Tuesday, April 30, 2013

A Not-so Brief History of Medically Everything

It's high time I spilled the beans on my medical history, to provide some relevant context and reinforce one of the important themes of this entire blog - take charge of your own destiny!

To begin more concretely, it all started when I was born. It was clear pretty quickly to my parents that I was not responding visually to their cues, and after a few weeks they took me to the doctor, who concluded I had congenital cataracts, a whiteness that covered the eyes and prevented me from seeing anything at all. I had a surgery when I was 8 weeks old to clear out the opacity by essentially poking holes in both eyes and trying to clearn it up. Nowadays they can peel the damn things off with a laser, but in 1971 their choices were very limited. The surgery was remarkably successful, though the cataract returned in the left eye. They had to do the same surgery again in that eye several weeks later.

This condition provided the obvious genesis for my visual challenges in two important ways. First, my eyes were completely covered during a time of critical neural development, providing NO visual information to the brain. It is believed that the visual area of the brain is likely undeveloped in comparison to a normal person. Second, the surgery itself caused damage to the eye, lowering my visual acuity and likely causing (or at least contributing to) the nystagmus I've had ever since. Since the surgery was done in the left eye twice, its visual acuity is even lower, rendering it far inferior to the right. My strabismus (lazy eye) was likely caused by the fact that the brain was trying to focus on the input of the good eye, and ignore the poorer signal of the other. The turning in of the eye is a means for the brain to try and ignore the bad eye's input.

Incidentally, for my whole life I did more or less try to pretend that my left eye didn't exist. It has always caused a distraction. I often close it out of habit. Interestingly, my impulse to do this has dropped to zero post surgery. For years I didn't wear a left contact lens, feeling like additional acuity in the eye caused exhaustion and terrible distraction.  I was even half-serious when mentioning to Eliza that if the only thing a surgeon could do for me is rip out my left eye and replace it with a glass one, I would do it. One thing I did know is that I was still seeing out of the left eye, and consistently so. This of course was endlessly frustrating to me before, but I believe it was a critical piece of what allowed me to be able to have the two eyes work together. Apparently other patients experience a total shut-down of the eye, or at least even more diminished than even mine, and that they can never get that eye to cooperate. Another way in which I was in the end insanely lucky. The eye was ready to do the right thing when it was pointed in the right direction. Miraculous.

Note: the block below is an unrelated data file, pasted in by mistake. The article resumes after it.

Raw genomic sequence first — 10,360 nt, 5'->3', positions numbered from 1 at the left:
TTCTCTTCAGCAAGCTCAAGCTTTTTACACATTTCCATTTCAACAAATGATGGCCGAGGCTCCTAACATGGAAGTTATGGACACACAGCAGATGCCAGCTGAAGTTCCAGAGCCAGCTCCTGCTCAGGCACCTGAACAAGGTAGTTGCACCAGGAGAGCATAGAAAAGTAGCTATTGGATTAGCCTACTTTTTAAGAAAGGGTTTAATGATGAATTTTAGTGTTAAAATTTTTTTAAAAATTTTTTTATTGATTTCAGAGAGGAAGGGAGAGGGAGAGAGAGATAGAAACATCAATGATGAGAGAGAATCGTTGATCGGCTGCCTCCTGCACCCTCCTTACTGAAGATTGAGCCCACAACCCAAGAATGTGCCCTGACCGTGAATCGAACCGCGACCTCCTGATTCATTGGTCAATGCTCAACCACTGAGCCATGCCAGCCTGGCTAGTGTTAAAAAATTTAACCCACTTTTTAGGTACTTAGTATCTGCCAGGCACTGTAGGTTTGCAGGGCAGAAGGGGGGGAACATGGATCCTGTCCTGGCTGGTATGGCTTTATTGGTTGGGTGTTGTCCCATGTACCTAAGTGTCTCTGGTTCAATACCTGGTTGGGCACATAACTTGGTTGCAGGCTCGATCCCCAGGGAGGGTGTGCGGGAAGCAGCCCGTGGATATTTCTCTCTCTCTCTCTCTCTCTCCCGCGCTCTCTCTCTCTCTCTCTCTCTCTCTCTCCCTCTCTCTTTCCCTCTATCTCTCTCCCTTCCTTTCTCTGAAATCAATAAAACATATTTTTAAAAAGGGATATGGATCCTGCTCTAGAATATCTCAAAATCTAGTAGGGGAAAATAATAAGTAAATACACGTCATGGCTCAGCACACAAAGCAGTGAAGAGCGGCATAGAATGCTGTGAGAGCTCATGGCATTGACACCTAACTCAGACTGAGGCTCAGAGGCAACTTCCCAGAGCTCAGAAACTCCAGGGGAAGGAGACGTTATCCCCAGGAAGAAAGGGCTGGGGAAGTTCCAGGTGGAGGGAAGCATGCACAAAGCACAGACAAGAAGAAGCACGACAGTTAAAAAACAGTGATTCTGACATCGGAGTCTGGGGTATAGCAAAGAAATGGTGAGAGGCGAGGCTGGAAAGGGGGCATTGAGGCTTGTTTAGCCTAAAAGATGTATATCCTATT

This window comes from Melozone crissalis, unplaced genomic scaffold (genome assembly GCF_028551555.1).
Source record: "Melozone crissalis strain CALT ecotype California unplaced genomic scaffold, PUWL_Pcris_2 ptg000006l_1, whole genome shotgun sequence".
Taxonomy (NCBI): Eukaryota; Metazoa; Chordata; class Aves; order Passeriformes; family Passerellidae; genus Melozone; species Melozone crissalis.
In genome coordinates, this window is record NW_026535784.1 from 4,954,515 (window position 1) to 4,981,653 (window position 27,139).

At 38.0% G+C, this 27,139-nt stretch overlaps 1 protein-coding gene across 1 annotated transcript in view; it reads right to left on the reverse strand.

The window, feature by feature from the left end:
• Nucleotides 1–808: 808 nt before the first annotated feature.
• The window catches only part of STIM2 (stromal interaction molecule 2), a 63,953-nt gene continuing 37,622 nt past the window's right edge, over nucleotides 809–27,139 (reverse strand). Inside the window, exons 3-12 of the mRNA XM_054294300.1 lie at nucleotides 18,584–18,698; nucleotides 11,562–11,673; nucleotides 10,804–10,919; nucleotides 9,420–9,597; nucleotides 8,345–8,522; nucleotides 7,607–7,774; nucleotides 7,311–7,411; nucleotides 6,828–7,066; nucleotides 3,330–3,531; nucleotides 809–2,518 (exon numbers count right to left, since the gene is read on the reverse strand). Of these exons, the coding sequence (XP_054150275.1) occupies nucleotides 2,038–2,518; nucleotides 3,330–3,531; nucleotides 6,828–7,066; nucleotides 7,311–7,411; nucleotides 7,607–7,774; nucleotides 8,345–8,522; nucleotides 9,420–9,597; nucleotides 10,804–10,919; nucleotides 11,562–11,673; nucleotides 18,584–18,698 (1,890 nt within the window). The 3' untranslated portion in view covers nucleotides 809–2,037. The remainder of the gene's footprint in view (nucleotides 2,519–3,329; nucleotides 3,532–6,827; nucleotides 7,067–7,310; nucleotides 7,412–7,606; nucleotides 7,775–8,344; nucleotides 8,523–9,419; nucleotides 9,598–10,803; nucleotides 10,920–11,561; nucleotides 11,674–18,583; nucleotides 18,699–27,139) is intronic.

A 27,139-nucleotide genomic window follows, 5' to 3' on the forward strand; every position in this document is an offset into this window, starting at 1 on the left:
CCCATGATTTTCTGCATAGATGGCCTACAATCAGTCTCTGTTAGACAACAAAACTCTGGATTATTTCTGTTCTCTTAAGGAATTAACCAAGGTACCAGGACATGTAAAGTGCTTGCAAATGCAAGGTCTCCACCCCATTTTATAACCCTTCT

Anyway, I was put on a solid treatment plan after the surgery. My mother was instructed to have me wear contact lenses as soon and as much as possible. Let that sink in. Contact lenses. On an INFANT. My mother tells stories of pinning me down and bracing my head to get the lens into my skull. I would start to cry and rub my eye and POP it would fall out, leaving my parents diving to the floor to find it. As a parent of a three year old I could not IMAGINE trying to get a pair of contact lenses into a kid that young. And I remember from starting lenses again in high school that it takes a bit to get used to them. And these were HARD lenses. Miniscule pieces of hard plastic take a bit to get used to.

Apart from frustrating bouts of contact lens wear, I just had a REALLY thick pair of glasses. My prescription is +13.50 right and +11.50 left. Strangely, my left eye is less blurry but worse in terms of overall vision (20/200 vs. my right eye's 20/80 optimally corrected). They've essentially been the same prescription my whole life, which is remarkable, from what I understand. I still have the same pair now that I've had for 20 years. I just keep going back in and having them adjusted. They  are uber coke bottle glasses, and always have been.

I recently got a snazzy new pair that has Carl Zeiss lenses. They are much lighter and a fraction of the weight. Interestingly, before surgery I really hated them. They are progressive lenses, and I struggled to adjust the slightly different way of focusing to read, and the image always seemed to have weird streakly Doppler effects and other blurriness that made it a struggle to use them. However, since surgery I swear by them. I switched to them immediately and was so thankful I had them. They distort the view much less than the ol' coke bottles, so that's certainly one reason. I think I can focus with them better now than I could before.

Anyway, I stuck mostly with the coke bottle glasses and occasionally an attempt at contact lenses. I remember having them when I was five and unable to adjust to the discomfort. I remember lying on the floor and my mother looming over me trying to get them in. Ugh. Sorry, mom and dad. I tried contacts again in junior high, and that didn't work, and then finally in high school, and took to them. Of course it was high school, so I was psyched too ditch the coke bottles, and I was older and a bit more mature so sucked it up and dealt with the discomfort. I've worn them ever since, though I always still used the coke bottles to read.